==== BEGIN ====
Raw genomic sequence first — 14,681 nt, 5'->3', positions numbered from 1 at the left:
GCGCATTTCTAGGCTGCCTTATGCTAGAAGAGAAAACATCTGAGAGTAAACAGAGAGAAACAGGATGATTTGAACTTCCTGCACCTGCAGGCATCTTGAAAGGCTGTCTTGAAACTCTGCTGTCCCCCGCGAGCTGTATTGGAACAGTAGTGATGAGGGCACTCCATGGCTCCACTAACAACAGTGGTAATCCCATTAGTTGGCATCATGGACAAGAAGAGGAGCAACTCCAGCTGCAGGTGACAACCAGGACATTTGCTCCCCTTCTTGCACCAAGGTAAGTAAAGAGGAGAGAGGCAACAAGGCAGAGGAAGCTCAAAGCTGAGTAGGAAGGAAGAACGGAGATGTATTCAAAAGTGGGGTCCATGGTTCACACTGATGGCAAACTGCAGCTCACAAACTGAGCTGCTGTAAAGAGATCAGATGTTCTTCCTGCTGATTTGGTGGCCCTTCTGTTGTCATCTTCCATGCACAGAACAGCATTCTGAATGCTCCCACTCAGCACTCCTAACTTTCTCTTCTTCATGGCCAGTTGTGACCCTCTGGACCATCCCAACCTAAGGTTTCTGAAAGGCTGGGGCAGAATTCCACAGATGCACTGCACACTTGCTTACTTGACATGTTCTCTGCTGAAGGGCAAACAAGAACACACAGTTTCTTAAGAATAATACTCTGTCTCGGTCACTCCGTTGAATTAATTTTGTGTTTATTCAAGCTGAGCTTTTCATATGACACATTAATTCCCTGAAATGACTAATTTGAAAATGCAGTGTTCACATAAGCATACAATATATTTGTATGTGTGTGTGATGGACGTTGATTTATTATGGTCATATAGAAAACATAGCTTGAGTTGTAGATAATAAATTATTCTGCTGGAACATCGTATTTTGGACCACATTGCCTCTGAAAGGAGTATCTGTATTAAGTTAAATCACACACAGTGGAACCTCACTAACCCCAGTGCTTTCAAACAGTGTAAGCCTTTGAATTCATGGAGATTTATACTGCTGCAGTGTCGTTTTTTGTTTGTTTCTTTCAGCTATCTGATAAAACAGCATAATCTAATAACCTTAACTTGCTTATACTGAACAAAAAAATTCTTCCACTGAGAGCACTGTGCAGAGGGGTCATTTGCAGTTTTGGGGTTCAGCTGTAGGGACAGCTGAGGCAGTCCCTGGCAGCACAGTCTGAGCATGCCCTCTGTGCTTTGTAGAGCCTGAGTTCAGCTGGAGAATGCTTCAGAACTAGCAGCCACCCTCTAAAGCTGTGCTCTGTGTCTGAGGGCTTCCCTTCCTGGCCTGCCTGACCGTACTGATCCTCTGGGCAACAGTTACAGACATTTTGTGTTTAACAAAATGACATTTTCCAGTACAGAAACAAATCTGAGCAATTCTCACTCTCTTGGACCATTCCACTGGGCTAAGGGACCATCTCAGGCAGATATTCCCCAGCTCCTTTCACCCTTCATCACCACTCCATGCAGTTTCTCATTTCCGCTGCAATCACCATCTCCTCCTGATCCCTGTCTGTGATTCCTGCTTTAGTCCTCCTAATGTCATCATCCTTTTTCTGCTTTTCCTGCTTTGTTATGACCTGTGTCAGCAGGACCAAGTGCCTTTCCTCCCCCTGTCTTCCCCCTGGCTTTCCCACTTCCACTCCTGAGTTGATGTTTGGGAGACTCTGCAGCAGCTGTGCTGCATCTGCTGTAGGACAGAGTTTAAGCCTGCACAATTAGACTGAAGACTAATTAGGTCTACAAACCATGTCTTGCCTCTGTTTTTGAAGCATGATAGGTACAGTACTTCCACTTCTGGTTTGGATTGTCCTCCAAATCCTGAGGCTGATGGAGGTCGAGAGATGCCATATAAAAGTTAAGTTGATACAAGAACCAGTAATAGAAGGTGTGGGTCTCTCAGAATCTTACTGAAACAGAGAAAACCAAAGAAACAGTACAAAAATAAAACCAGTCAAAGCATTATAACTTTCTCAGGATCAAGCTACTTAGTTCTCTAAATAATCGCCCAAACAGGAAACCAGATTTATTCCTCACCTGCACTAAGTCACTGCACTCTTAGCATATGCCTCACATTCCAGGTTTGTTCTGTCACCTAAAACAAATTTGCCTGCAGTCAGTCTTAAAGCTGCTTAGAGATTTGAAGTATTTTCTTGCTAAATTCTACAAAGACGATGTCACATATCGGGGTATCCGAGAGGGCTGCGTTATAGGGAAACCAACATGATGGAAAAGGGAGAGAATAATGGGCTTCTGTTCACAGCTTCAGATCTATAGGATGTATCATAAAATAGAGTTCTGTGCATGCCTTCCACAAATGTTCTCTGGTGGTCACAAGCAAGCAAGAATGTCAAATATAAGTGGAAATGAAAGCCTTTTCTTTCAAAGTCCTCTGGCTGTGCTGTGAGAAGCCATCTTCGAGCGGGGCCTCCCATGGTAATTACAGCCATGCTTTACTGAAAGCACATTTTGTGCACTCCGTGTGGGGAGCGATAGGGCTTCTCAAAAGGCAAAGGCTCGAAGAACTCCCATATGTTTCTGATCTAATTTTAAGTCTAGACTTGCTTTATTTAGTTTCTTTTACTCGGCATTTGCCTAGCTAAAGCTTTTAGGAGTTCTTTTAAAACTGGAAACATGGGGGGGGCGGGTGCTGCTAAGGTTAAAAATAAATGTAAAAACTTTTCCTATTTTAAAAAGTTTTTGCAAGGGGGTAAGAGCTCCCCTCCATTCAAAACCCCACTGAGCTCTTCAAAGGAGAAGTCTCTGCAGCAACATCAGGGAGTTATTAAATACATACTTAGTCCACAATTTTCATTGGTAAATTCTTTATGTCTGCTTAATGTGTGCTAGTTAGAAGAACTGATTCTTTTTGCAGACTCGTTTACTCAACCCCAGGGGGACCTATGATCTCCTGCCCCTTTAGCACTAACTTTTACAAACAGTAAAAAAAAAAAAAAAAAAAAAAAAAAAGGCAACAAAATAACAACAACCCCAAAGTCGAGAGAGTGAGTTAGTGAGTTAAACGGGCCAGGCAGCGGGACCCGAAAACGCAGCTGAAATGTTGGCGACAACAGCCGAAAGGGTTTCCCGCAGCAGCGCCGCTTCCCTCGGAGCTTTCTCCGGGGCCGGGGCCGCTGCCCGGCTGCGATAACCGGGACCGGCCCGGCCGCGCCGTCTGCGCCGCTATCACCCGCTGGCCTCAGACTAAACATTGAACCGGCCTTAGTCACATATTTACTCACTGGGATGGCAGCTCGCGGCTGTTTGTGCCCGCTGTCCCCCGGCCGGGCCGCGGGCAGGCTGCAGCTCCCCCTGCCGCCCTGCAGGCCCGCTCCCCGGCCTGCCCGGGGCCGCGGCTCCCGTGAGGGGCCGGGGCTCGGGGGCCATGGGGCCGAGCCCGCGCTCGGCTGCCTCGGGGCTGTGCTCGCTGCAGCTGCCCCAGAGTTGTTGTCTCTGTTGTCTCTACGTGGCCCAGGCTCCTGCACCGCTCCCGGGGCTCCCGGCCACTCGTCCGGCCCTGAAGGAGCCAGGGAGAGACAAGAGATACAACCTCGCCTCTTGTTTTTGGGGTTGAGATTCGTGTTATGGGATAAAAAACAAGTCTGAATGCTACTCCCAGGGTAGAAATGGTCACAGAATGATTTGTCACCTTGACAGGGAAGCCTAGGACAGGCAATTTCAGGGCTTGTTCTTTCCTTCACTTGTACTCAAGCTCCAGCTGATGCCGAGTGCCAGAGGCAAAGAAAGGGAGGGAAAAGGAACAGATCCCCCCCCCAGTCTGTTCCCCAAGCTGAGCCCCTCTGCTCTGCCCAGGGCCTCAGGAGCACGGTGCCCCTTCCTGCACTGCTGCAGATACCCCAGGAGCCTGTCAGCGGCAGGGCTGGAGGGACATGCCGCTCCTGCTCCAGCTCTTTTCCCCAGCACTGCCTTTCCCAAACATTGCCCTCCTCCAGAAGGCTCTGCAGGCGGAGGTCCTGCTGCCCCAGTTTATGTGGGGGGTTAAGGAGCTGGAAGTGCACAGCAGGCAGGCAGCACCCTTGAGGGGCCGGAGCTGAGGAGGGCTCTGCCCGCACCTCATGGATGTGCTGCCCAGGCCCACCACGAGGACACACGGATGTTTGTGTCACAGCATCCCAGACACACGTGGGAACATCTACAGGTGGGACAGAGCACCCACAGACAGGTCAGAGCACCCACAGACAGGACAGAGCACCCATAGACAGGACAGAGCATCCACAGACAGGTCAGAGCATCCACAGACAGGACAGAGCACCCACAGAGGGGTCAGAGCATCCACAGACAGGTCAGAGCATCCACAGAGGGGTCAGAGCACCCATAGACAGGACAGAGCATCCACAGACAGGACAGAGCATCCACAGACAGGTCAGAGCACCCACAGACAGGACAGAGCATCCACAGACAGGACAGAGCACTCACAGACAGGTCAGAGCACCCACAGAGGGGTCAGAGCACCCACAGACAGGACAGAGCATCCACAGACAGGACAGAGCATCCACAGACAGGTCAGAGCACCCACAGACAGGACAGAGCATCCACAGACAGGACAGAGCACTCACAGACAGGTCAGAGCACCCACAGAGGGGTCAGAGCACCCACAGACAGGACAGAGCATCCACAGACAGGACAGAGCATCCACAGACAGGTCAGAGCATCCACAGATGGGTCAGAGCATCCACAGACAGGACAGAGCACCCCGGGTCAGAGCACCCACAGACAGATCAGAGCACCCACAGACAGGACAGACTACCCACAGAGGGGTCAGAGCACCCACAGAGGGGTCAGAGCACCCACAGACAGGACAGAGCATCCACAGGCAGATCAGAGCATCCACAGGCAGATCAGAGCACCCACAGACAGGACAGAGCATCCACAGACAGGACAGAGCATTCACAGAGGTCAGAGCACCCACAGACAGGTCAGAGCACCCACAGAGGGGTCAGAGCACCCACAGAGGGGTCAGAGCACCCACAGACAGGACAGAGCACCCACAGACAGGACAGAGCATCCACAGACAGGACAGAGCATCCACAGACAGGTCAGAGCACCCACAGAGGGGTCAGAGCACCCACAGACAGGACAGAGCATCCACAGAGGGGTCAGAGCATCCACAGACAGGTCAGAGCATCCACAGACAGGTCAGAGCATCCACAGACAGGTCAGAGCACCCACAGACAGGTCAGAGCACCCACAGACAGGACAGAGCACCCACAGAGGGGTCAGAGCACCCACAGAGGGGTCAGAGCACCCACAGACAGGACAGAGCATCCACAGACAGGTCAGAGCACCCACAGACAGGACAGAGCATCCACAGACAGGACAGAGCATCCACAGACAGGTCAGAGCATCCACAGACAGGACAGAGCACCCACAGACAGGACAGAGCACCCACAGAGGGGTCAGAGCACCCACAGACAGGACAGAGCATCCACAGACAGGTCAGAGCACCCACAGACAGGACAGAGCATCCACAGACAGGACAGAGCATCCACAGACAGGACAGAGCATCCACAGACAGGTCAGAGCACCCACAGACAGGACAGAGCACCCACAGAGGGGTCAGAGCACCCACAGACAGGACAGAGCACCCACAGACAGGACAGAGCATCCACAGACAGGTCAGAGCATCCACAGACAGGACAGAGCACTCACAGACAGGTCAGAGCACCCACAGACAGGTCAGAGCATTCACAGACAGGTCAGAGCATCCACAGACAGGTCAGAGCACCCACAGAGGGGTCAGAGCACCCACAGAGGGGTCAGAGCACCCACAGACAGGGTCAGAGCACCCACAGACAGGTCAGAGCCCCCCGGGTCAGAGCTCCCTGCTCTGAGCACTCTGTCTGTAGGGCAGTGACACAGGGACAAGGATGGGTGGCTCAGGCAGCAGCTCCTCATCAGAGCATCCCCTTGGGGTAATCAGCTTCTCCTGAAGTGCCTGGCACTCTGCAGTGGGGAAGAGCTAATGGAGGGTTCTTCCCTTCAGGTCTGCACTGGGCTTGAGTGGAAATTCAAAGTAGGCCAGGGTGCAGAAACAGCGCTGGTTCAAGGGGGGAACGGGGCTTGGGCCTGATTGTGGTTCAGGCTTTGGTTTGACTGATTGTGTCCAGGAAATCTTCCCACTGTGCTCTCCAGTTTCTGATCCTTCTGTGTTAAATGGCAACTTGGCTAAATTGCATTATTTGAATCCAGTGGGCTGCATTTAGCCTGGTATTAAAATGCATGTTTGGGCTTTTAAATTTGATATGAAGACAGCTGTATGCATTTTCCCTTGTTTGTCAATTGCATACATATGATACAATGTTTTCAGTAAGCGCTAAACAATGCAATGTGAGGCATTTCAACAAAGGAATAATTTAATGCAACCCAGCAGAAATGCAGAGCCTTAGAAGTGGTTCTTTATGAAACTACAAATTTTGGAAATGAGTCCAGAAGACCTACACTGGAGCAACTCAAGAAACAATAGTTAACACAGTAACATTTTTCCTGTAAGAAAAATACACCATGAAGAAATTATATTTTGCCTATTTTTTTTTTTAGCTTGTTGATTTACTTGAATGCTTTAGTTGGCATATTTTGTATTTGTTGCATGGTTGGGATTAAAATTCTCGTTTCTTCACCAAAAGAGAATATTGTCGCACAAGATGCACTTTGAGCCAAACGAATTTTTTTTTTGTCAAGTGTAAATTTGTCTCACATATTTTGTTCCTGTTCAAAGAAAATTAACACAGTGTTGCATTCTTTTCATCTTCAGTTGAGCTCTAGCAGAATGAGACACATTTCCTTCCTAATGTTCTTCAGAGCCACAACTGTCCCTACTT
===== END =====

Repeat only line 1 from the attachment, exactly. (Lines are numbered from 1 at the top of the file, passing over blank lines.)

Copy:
Raw genomic sequence first — 14,681 nt, 5'->3', positions numbered from 1 at the left: